Think about creating a user-friendly form in case you’re going to have a login or maybe a checkout system. Label alignment (vertical, horizontal, left, or right-justified) will significantly help users fill the form out with no unnecessary confusion, as long as you group the form in proper order.
When it comes to links, make sure they’re not static. Make a link change its color once you hover over it, make it underlined when you click it, and so on.
As for tables, you’ll find them very useful in some situations and believe or not, it’s a frequently used trick for proper element placement since you have to think less about positioning.
Imagine creating a website without it containing at least several photos – almost impossible nowadays. But you have to make sure your photos are relevant, attractive (this is especially important for photos of food for example) and interesting enough to catch a viewer’s eye.
If you’re not going to use your own photos, you can get free ones from literally hundreds (and probably more) of different stock photo websites.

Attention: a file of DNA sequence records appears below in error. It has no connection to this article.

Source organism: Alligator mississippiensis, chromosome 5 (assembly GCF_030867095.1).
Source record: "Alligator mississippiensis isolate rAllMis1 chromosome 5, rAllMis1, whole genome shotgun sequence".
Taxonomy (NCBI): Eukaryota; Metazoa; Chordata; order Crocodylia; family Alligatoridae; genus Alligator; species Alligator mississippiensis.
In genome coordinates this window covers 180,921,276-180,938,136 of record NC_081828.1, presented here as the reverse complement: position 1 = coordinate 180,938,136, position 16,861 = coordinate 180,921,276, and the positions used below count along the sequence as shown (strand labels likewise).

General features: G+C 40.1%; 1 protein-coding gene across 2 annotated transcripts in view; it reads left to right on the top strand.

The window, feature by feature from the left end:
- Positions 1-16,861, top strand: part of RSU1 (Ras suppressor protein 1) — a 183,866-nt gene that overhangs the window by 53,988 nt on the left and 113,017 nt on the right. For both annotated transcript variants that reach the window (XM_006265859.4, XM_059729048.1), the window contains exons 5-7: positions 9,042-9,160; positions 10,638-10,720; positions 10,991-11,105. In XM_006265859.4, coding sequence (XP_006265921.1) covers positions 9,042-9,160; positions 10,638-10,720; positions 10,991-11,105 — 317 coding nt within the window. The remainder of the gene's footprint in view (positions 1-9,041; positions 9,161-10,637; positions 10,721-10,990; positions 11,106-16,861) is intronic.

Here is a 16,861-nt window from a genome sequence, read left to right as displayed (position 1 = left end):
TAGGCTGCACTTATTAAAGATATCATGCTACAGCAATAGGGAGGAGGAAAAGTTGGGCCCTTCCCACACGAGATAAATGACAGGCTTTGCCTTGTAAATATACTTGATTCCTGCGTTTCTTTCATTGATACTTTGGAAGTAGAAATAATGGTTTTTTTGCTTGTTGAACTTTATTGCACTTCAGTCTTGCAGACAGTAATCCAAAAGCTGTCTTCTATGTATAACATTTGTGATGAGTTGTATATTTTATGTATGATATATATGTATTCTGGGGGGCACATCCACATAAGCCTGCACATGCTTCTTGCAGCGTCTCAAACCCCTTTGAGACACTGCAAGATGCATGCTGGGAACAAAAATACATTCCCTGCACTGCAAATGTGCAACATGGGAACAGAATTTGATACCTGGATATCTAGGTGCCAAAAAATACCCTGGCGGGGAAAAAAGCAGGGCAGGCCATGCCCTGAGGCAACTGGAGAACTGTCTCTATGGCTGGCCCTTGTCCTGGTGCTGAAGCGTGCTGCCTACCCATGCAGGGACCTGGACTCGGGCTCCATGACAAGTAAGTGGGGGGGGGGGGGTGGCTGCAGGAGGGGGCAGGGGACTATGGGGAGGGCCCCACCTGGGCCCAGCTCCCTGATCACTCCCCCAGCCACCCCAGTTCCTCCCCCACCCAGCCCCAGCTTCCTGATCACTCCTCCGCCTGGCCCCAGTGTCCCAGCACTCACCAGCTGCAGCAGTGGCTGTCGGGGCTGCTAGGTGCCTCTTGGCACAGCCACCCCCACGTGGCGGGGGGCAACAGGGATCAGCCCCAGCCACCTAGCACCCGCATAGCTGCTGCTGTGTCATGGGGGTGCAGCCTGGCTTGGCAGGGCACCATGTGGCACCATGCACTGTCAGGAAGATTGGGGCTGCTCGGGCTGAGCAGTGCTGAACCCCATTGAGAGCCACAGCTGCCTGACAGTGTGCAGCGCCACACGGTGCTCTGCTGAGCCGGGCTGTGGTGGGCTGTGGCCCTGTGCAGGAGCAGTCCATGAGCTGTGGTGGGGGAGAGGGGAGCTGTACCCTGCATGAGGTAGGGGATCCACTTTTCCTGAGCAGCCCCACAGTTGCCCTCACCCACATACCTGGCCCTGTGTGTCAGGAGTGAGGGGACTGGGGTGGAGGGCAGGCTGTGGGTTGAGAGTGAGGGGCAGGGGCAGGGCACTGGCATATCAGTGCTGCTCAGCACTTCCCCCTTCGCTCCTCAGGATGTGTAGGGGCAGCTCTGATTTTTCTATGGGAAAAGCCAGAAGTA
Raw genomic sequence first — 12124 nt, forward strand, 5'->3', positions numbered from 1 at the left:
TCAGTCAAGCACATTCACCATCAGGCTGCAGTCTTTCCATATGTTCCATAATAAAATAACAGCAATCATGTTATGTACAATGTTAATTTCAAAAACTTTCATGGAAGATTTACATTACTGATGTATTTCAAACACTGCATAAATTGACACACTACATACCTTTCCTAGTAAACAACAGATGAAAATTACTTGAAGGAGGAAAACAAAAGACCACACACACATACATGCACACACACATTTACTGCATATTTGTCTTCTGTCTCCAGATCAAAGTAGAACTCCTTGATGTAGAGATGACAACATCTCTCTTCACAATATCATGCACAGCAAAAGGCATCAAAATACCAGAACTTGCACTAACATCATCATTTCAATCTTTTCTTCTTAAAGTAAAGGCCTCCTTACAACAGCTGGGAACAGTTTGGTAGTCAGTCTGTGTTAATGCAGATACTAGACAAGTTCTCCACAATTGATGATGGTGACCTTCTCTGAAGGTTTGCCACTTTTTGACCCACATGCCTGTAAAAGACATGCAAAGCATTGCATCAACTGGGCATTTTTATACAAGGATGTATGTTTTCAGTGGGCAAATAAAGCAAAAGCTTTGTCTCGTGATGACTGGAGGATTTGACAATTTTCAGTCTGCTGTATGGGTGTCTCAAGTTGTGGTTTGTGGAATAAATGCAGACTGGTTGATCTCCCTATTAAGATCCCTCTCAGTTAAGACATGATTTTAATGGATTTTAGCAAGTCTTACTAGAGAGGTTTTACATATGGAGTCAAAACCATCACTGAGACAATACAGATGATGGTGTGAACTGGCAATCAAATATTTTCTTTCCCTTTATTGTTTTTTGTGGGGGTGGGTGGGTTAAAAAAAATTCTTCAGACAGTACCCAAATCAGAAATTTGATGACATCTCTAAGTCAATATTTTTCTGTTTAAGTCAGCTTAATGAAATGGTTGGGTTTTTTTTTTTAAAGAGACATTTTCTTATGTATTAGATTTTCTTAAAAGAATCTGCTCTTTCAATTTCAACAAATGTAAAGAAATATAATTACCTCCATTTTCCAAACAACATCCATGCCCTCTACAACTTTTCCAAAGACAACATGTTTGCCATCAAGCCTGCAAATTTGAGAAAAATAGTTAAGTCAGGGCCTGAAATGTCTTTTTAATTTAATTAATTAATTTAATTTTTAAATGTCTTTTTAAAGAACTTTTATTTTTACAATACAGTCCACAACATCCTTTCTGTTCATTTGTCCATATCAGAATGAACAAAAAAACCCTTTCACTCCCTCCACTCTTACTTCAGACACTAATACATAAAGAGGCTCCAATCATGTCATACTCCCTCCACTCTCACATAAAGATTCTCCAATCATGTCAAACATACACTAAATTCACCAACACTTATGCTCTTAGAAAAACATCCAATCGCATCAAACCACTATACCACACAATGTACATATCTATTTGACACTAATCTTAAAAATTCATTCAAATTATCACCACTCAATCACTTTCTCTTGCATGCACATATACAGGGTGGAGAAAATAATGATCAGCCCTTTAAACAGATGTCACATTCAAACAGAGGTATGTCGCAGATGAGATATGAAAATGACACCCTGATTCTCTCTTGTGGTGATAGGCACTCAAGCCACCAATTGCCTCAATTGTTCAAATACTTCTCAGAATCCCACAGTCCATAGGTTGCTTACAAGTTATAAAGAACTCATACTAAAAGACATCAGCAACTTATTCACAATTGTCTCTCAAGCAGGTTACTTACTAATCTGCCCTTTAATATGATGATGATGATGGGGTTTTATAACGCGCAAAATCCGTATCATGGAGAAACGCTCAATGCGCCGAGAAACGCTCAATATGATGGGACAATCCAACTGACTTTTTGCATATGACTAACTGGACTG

Experiment with cropping to get unique effects or edit them in Photoshop (or another editing/graphics program) to your desires, but of course, make sure they blend in with the rest of your site!
Backgrounds / Effects
Having completed all these previous steps, you probably have an almost fully-developed website ready to launch. However, you’re not there just yet.
Maybe it’s not what fits your specific site and that’s fine, but think about how certain 3D, shadow or gradient effects could light up some aspects of your design. Would a soft floral print work well for your background or are you keeping it plain white?
Minimalistic website design, contrary to the popular opinion, really does not mean less success just because someone wasn’t afraid of empty space. Instead, it could benefit your website majorly!
All in all, while this may seem like a lot of work, it does pay off when you see the results! You’ll find that a structured plan like this one helps everything move faster with time rather than blindly creating elements on top of elements for your website design.
As long as you keep in mind that it’s really all about what people want to do, see and read on your website, you’ll do a great job with your design.